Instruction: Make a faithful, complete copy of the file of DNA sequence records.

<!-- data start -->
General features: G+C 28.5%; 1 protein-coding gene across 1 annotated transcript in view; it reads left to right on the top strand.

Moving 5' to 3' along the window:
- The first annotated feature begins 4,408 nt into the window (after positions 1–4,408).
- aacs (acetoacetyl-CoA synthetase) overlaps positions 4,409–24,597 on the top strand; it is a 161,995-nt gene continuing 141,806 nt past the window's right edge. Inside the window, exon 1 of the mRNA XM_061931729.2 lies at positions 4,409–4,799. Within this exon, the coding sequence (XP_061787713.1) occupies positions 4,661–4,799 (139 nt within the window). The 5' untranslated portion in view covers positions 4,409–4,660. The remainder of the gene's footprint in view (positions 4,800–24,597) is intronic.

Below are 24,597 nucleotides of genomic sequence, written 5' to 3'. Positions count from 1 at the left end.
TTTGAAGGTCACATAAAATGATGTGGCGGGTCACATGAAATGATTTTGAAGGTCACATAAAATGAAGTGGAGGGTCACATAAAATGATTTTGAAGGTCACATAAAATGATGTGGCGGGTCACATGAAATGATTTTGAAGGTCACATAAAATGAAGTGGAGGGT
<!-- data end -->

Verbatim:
General features: G+C 28.5%; 1 protein-coding gene across 1 annotated transcript in view; it reads left to right on the top strand.

Moving 5' to 3' along the window:
- The first annotated feature begins 4,408 nt into the window (after positions 1–4,408).
- aacs (acetoacetyl-CoA synthetase) overlaps positions 4,409–24,597 on the top strand; it is a 161,995-nt gene continuing 141,806 nt past the window's right edge. Inside the window, exon 1 of the mRNA XM_061931729.2 lies at positions 4,409–4,799. Within this exon, the coding sequence (XP_061787713.1) occupies positions 4,661–4,799 (139 nt within the window). The 5' untranslated portion in view covers positions 4,409–4,660. The remainder of the gene's footprint in view (positions 4,800–24,597) is intronic.

Below are 24,597 nucleotides of genomic sequence, written 5' to 3'. Positions count from 1 at the left end.
TTTGAAGGTCACATAAAATGATGTGGCGGGTCACATGAAATGATTTTGAAGGTCACATAAAATGAAGTGGAGGGTCACATAAAATGATTTTGAAGGTCACATAAAATGATGTGGCGGGTCACATGAAATGATTTTGAAGGTCACATAAAATGAAGTGGAGGGT